You don’t have to wait for a promotion to be offered to you.  Instead, be accountable for your own career by following these steps:

Get Feedback

Make sure that you understand exactly how your manager defines your role and what is expected of you.  Ask your manager for feedback on a regular basis.  By asking questions you will create an ongoing conversation that will help you focus on the right objectives.  Example questions that you can ask are:  What skills do I need to improve on?  What classes would you recommend I take?  Can you recommend work groups I should look into joining?

Build a Vision

Remember “vision” encompasses the big picture.  It still needs a plan broken up into specific steps for it to come to fruition.  By asking your supervisor what success looks like, you can build a plan that blends both employer and employee expectations for complete satisfaction.

Develop a Plan

Without a plan, you won’t know where to go.  Once you have feedback from your supervisor, you will have a basic idea of what to consider working on.  Decide what is the most important to you, and then work backwards to find out all steps you need to take to get there.  For example, ask yourself, “in order for me to get to the next level, I need to work on my communication skills  Then look for courses or books that can help you practice.  A good course for communication is Dale Carnegie’s course, “How to Talk with Diplomacy and Tact.”  Part of your plan might also include assisting another team or division of your company.  If there are opportunities, ask your manager to put your name forward.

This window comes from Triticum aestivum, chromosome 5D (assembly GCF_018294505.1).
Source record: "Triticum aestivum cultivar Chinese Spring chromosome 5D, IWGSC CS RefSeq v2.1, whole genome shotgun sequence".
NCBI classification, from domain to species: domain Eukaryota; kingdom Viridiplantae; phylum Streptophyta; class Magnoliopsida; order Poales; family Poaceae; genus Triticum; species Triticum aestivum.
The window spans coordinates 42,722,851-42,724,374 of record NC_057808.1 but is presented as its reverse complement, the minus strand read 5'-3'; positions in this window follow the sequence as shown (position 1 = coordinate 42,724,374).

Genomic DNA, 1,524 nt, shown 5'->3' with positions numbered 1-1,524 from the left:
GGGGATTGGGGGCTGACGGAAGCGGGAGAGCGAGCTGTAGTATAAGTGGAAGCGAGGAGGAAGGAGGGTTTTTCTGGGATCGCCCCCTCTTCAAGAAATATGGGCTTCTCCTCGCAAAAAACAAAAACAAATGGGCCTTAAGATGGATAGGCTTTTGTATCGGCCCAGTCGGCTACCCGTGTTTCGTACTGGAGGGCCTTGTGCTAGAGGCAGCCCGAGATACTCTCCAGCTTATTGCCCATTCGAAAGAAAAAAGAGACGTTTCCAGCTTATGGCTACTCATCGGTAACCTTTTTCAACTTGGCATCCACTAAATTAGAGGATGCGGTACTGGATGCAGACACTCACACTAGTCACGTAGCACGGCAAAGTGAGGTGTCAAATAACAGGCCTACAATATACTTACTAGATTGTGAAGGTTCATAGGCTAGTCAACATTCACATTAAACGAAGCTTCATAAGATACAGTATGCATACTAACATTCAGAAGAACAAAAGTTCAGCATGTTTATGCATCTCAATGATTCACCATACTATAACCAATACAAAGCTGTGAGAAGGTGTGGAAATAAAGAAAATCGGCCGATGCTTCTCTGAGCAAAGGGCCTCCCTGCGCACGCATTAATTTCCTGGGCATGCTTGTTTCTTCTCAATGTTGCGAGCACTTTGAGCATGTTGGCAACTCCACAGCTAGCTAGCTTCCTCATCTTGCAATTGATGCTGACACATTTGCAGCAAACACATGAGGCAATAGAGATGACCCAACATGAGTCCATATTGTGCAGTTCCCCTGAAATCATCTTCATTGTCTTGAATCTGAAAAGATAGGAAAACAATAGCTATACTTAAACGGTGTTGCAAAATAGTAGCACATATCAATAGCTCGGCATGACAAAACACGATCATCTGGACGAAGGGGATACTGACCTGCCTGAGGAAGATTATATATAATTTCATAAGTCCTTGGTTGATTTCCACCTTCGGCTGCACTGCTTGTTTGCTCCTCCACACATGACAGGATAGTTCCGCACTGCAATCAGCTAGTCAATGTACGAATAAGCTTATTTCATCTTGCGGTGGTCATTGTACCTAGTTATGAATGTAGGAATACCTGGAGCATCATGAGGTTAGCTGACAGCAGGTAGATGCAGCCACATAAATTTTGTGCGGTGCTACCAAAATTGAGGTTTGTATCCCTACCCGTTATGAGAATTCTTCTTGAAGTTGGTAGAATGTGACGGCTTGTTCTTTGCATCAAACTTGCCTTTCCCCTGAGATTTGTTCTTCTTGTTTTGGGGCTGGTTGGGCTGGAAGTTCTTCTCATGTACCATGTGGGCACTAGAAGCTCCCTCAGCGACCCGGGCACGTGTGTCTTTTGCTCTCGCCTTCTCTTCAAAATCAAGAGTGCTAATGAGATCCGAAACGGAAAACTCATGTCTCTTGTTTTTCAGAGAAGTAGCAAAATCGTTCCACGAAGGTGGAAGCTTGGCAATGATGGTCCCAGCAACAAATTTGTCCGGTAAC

Follow a Leader

Whether you find a mentor within or outside of your organization, this person should be someone who has already found success and can help you by giving you suggestions on how to find it on your own.  Informational interviews are a great way to gather information on how to succeed on a particular career path.

Prove your Performance

I recommend that you prepare for your annual review all year long by keeping track of what you accomplish as you accomplish it.  This will ensure that you are ready for the next performance conversation with your employer.  It is also very motivating to look at your list of annual accomplishments.

Now get to work on accomplishing the goals that you set up.  It’s up to you to propel your career forward.

Do you have any suggestions that I haven’t mentioned that have worked for you?  Please add them to the comments below.